It’s not a well known fact that I have problems with my ears. When I say “Sorry, I didn’t hear that. I’m deaf”, most assume it’s a throw away comment about mishearing. But, in actual fact, I AM deaf. Not completely, but I have very limited hearing in my left ear. So much so, that next week I’ll be having Tympanoplasty to hopefully fix the problem.
Although I’ve always had problems with my ears, the real damage happened after suffering from an ear infection which weakened my ear drum. After this, I suffered from ear infections regularly.
After visiting my GP several times, I was constantly told that my deafness was due to blockage. Often being given ear drops and antibiotics. It took for a student GP to finally notice that my ear drum was in a terrible state. After this, I was referred to an ENT specialist.
The ENT Appointment
At my ENT appointment, I saw an audiologist first who conducted a hearing test using an audiometer. For those who’ve never experienced this, you are given a pair of headphones to wear and the audiologist plays various pitched beeps into each ear. Every time you hear the beep, you press a button to let them know. Sometimes a bone conduction test is completed too. For this test, one side of the headphones are removed and a bone oscillator is placed behind the ear on the mastoid bone instead. After this, the beeps are played again but this time they bypass the middle and outer ear. This test found that I had moderate hearing loss with not only damage to my eardrum but also a problem with the ossicle bones.
When speaking to the consultant, who analysed my test results, I was told that my hearing in my left ear was considerably worse than my right. I wasn’t hearing consonant sounds properly. They explained that my brain would automatically decide the most appropriate word to fit the sentence. For example, “Let’s go for a walk” – I might mishear the word ‘walk’ but my brain would automatically put the missing word in.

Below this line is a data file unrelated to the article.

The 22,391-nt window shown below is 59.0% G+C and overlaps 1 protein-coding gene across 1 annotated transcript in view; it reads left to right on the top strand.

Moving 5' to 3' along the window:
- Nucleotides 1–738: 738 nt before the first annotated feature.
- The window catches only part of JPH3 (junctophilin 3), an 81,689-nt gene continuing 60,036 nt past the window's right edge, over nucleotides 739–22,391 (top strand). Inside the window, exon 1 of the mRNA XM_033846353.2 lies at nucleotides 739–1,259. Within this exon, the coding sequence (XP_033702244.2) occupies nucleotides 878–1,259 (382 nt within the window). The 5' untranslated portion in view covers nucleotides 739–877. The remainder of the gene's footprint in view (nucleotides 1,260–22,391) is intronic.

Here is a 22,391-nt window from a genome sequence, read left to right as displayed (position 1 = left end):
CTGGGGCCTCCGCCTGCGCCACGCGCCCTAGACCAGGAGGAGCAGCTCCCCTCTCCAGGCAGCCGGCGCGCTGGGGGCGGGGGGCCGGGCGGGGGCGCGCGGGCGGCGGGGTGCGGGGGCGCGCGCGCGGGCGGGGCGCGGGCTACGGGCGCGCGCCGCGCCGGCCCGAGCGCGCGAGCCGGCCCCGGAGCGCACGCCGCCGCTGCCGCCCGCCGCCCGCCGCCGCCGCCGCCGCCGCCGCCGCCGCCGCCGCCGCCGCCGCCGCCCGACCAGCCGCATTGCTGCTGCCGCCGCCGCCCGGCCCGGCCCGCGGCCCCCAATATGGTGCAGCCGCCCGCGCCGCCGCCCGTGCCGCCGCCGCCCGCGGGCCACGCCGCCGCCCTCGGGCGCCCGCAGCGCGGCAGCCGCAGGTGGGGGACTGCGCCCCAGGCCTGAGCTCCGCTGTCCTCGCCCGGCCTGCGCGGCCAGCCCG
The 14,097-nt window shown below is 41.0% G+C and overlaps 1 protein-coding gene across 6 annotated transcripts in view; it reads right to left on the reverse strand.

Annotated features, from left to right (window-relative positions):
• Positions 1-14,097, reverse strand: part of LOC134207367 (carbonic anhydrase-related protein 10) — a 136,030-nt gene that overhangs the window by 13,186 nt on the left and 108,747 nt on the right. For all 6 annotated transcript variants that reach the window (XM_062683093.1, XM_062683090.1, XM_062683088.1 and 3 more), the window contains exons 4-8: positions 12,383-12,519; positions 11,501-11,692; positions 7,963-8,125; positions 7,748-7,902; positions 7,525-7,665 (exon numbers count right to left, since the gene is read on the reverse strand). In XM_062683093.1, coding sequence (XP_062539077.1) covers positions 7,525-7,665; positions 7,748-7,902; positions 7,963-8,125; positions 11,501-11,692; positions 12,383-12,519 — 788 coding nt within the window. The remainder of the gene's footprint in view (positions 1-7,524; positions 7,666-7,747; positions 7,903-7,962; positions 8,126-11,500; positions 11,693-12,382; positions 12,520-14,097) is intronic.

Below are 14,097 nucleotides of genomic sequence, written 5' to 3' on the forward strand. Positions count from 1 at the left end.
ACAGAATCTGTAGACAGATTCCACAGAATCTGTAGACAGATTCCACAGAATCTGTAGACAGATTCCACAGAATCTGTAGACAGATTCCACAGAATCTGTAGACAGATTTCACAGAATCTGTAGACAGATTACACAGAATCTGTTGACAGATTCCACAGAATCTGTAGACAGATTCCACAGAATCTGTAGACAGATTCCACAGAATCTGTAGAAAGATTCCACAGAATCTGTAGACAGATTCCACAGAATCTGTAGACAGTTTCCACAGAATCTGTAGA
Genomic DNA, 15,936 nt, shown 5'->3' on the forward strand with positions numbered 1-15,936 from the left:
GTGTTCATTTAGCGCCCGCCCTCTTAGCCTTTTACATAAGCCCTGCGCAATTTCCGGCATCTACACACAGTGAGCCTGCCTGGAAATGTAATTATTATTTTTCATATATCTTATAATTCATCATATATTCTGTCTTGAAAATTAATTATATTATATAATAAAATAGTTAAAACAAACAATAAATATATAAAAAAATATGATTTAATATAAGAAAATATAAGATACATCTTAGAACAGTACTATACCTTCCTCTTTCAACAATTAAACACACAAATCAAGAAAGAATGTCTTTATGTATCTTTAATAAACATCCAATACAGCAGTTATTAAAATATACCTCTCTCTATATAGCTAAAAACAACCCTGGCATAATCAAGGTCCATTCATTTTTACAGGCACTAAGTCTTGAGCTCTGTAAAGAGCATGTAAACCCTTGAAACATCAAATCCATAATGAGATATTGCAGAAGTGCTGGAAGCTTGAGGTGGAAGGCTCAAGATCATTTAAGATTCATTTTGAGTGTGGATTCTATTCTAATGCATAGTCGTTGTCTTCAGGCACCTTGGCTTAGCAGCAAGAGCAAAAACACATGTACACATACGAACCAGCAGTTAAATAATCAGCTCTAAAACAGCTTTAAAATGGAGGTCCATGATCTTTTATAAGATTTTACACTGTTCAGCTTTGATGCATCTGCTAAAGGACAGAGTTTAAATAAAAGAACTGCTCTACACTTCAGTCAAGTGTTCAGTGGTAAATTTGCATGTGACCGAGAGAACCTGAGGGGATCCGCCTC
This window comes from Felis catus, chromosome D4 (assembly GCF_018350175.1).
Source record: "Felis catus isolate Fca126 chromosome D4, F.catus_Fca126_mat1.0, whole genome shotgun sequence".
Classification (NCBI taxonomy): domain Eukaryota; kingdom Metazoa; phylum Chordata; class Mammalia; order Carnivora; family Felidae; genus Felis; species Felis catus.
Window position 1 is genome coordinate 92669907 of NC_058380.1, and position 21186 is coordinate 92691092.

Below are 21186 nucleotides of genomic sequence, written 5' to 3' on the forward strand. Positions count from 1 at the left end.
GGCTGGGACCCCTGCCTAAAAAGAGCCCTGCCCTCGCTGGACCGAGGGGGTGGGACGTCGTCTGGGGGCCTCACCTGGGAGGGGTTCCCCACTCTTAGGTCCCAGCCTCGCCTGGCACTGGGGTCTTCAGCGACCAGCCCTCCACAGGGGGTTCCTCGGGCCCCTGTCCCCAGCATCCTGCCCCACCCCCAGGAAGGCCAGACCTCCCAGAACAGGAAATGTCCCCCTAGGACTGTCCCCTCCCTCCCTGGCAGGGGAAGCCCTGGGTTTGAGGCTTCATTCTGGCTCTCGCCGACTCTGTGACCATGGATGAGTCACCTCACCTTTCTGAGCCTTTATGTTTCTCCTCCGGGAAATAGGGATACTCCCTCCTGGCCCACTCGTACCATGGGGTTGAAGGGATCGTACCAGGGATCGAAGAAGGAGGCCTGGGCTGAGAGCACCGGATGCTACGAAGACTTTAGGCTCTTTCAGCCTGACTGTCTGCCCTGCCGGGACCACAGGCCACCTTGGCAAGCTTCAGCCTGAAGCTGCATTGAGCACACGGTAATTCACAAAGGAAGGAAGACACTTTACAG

The Choice – Tympanoplasty or Hearing Aid?
The consultant gave me two choices:
- to have surgery to correct the hearing. However, this wasn’t guaranteed to work and has risks of complete hearing loss, face paralysis, tinnitus and a loss of taste
- to wear a hearing aid
At first, I opted for the surgery. But, after being called a “Brave lady” by the consultant, I started having doubts. Eventually, I cancelled the tympanoplasty surgery and tried a hearing aid instead.
For some, a hearing aid is definitely the better option but for me, it just wasn’t fit for purpose. Working in a classroom means that there is a lot of noise. A hearing aid often picks up the closest noise so if you have a child making a noise in front of you, it’s harder to hear the child further back. This drove me BONKERS. Not to mention that PE lessons were noise overload with the hearing aid picking up every child’s squeal and footstep. I found myself turning the hearing aid off more times than it went on. Couple this with the fact that the hearing aid didn’t prevent ear infections so after my fourth ear infection last year, I went back to my GP and asked to be referred again.
It’s taken 6 months of waiting lists to finally get back to this point. In the meantime, I’ve managed without my hearing aid – just. Luckily, I’ve become quite adept at lip reading! I can’t say it’s been easy though. I’m socially awkward at the best of times, but not being able to hear properly has made social situations even more uncomfortable. I hate group situations as I can’t always follow the conversation and scenarios such as the hairdressers, with the hairdryers blasting, is an auditory nightmare.
Fingers crossed that the Tympanoplasty works!
Read Tympanoplasty: Before, During and One Week Later to find out what happened next